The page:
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Poland rated “good place to invest”

Almost two-thirds of foreign companies operating in Poland said that their business condition remains “good,” despite Russia’s attack on Ukraine and high inflation. This is one of the key conclusions of the latest economic survey conducted at the request of the Polish-German Chamber of Industry and Commerce (AHK Poland) and 14 other chambers associated in the international IGCC network.

“This year, the market situation is again a challenge for investors. The pandemic, price increases and disruptions in supply chains continue to affect the economy. ” Dr. Lars Gutheil, CEO and member of the board of AHK Polska, said during a press conference, “Russia’s criminal aggression in Ukraine has significantly increased the pressure on companies. The fact that investors are not losing their optimism shows how strong foreign trade is. International companies together with their Polish partners make a significant contribution to the stabilization of the difficult political situation,” Dr. Gutheil added.

Nine out of ten respondents said their exports would increase this year or at least remain at the previous year’s level. Likewise, 90% of those polled expected sales to continue to grow or remain at a similar level in 2022. Some 30% of companies intend to increase the volume of their investments. An increase in employment is expected in over 2/5 of the surveyed companies, while 72% of respondents positively assessed the development of the Polish economy this year.

Among the factors influencing the attractiveness of doing business in Poland is membership of the European Union, which received the highest scores (94.8% of positive ratings). The second most important factor was employee qualifications. The quality and availability of local suppliers was ranked third. Respondents gave a low assessment in the fight against corruption and crime, flexibility of the labor law and labor costs. Predictability of economic policy and tax levels were rated the lowest (62.8% and 55.2% of negative statements, respectively).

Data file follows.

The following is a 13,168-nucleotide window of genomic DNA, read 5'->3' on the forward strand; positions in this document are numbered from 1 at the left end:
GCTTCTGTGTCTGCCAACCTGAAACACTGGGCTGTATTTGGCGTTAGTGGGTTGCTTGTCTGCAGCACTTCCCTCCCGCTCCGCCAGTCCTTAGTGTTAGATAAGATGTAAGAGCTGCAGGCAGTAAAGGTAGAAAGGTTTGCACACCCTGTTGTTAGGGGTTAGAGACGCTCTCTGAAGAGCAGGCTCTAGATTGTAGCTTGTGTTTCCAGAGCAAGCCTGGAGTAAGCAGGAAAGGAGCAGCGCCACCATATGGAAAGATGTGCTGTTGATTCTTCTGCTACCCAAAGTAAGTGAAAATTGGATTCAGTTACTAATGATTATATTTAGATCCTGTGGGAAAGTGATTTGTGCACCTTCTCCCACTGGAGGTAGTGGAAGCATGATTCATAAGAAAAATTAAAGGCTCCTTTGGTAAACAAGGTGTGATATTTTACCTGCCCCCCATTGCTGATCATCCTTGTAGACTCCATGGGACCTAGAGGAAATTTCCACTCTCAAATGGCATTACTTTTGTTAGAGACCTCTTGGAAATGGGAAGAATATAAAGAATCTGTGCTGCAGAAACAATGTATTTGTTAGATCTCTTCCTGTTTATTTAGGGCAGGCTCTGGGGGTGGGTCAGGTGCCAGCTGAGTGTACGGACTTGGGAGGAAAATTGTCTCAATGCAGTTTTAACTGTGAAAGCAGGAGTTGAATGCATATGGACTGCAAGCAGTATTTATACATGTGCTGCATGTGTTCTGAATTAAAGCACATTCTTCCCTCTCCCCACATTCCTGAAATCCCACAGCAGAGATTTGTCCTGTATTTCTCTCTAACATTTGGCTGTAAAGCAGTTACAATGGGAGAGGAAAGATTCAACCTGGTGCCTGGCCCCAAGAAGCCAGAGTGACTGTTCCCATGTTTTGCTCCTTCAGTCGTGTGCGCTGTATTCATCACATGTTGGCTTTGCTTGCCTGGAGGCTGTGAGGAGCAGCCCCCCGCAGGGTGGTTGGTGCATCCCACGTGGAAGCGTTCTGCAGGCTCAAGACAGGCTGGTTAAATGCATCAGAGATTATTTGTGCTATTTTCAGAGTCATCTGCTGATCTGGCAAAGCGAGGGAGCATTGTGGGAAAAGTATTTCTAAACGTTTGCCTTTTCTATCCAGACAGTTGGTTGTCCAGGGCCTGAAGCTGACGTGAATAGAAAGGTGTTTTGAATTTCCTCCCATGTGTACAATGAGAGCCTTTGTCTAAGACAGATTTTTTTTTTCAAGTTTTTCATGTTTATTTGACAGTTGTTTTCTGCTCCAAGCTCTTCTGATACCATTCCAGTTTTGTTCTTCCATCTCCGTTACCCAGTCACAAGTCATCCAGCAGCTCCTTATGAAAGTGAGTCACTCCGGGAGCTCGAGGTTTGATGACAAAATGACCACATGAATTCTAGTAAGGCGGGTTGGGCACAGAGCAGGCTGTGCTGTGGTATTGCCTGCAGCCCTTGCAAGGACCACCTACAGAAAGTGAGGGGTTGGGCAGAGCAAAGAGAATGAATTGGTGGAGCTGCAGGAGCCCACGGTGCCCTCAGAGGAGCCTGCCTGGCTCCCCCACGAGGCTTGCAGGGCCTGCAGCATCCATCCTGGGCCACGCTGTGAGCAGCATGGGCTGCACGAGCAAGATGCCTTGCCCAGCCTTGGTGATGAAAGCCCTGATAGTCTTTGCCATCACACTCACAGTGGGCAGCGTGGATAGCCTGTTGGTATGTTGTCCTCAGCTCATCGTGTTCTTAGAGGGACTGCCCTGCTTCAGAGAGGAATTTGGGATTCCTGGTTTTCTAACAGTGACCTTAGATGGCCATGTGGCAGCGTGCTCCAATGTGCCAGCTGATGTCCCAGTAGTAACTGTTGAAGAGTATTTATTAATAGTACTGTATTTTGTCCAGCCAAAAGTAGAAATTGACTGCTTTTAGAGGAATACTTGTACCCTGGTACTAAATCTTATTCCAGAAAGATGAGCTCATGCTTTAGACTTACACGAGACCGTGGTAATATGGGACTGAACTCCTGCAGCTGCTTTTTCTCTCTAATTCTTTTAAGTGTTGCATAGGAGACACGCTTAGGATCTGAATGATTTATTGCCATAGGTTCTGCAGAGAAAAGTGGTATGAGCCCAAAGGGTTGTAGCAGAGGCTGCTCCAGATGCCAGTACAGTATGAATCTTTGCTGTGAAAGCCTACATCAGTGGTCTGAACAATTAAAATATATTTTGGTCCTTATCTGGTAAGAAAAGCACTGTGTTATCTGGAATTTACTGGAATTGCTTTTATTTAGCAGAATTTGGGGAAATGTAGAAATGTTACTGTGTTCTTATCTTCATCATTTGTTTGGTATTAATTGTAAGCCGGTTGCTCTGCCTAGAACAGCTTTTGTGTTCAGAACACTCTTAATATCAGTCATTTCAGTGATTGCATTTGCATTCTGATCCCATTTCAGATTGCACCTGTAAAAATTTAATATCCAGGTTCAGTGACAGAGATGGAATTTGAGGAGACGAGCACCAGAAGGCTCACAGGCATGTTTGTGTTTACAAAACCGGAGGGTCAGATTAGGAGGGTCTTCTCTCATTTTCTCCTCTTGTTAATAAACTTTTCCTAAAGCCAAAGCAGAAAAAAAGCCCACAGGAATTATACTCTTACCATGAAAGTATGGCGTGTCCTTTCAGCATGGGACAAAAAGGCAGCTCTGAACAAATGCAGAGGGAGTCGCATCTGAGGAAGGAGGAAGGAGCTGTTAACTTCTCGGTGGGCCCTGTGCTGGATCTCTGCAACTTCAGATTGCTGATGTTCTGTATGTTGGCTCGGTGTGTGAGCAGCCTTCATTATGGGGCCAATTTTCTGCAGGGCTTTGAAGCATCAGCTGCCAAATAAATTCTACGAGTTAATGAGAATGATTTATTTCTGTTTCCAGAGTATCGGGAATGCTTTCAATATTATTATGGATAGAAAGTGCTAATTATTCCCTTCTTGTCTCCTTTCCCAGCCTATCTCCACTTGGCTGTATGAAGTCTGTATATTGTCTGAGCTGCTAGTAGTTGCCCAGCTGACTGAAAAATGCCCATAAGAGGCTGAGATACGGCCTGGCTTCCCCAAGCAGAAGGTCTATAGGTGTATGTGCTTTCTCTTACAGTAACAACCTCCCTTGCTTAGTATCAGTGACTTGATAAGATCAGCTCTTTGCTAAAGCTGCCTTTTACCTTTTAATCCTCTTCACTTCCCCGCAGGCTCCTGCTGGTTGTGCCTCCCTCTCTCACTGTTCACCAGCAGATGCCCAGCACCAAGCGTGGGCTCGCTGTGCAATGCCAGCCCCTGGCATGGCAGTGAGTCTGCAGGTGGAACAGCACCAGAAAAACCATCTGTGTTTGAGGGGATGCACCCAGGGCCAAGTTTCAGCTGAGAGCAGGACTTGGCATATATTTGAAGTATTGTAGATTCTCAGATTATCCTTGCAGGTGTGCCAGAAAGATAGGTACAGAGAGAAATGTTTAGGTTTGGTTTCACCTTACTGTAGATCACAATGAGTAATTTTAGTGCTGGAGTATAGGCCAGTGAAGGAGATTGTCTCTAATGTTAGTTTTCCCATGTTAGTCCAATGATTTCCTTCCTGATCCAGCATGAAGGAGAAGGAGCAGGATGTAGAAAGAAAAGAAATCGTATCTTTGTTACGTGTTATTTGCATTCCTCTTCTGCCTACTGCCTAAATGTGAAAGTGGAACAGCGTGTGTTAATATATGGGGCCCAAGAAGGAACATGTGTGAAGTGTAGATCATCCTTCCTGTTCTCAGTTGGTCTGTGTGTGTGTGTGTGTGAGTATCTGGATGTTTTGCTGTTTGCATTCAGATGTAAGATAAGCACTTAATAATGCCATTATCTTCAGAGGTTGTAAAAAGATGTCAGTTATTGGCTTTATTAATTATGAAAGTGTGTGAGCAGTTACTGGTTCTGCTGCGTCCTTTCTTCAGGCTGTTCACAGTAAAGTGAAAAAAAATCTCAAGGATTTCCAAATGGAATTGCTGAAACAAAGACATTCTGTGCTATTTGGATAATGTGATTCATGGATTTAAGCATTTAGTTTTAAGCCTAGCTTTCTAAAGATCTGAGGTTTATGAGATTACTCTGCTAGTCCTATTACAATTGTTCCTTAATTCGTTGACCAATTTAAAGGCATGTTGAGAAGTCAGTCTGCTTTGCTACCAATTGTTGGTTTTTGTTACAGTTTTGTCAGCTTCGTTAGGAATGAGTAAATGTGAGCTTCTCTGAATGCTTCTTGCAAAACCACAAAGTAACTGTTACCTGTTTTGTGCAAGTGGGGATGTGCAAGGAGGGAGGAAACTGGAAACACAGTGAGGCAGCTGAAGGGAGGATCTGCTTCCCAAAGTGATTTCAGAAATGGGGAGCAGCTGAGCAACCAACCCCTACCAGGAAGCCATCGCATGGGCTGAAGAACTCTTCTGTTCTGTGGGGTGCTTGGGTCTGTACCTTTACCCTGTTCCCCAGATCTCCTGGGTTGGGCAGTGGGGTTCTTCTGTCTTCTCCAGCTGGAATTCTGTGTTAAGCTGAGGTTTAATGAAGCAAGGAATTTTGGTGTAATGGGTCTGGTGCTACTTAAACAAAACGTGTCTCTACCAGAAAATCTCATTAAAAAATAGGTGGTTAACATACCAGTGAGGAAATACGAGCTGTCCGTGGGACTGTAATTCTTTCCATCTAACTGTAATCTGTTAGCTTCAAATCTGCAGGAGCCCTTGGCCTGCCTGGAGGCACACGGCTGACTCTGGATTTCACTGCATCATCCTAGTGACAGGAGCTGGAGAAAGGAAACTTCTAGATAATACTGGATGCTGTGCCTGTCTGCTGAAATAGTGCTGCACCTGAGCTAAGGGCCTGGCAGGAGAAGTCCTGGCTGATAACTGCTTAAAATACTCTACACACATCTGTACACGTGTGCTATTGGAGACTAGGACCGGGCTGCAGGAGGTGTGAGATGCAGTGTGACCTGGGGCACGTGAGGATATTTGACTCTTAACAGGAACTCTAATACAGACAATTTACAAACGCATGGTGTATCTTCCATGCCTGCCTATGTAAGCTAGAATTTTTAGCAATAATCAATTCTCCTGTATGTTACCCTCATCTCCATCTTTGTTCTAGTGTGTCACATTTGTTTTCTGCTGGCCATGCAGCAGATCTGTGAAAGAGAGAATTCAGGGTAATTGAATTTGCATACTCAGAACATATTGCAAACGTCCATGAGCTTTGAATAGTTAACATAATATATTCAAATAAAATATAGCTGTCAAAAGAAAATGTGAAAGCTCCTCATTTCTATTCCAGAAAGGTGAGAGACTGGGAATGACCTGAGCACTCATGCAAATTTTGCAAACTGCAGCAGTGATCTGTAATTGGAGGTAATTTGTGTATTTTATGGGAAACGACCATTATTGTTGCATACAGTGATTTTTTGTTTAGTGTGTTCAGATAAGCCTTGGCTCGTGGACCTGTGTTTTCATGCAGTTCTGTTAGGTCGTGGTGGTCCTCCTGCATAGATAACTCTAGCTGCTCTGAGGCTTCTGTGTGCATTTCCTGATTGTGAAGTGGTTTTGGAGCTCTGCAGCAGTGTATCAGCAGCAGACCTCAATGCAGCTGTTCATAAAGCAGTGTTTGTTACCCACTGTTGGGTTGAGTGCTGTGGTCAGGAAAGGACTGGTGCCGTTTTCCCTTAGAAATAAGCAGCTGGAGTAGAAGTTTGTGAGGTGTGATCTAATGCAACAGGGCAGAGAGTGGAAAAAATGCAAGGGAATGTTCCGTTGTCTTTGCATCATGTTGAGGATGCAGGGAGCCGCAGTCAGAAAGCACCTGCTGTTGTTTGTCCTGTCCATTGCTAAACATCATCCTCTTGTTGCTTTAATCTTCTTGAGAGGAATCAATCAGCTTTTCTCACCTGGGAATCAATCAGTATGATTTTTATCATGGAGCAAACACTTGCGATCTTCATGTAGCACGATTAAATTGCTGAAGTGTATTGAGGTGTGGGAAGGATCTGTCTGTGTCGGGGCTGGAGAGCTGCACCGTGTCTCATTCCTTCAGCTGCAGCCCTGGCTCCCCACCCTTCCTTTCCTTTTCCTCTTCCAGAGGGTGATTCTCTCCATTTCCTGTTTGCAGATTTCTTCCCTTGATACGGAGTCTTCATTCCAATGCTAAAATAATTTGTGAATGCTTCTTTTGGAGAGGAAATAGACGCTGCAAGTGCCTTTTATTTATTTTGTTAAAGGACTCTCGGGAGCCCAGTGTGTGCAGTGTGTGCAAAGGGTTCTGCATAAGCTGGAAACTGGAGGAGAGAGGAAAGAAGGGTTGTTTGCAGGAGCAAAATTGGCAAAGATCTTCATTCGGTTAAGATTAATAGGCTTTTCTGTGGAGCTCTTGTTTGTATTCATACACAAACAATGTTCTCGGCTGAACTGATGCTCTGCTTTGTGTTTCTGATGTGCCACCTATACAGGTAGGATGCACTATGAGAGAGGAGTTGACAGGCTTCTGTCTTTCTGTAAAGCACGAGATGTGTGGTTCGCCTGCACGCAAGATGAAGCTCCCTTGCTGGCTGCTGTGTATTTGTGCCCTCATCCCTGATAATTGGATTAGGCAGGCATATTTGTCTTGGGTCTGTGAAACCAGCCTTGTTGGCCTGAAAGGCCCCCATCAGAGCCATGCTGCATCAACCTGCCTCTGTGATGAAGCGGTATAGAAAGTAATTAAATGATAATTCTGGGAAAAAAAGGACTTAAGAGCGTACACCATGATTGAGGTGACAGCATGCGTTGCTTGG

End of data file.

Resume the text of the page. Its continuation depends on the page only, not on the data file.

The study also analyzed the economic consequences of the Russian attack on Ukraine separately. Some 80% of companies said it increases the cost of electricity, raw materials and overheads, while 65% expect disruptions in supply chains and logistics. 47% believe that there are increasingly fewer raw materials available.

About the survey:
From March to April 2022, the German-Polish Chamber of Industry and Commerce conducted a survey among member companies of the AHK Poland and international chambers associated with the IGCC. More than 200 respondents took part in the telephone survey and online survey.

Sylwia Ziemacka
Sylwia Ziemacka
“I believe our unique selling point is that we focus on what brings us together. Poland Weekly offers something you will not find anywhere else: a truly international and unifying perspective focused on content that builds cooperation and mutual understanding. This attitude doesn't make us naïve, but it allows us to focus on mutual understanding and a search for solutions. There are so many new challenges that we are all facing, such as energy transformation, climate change and supply chain disruption, to name but a few. By working together and sharing good practices, we can achieve so much more.”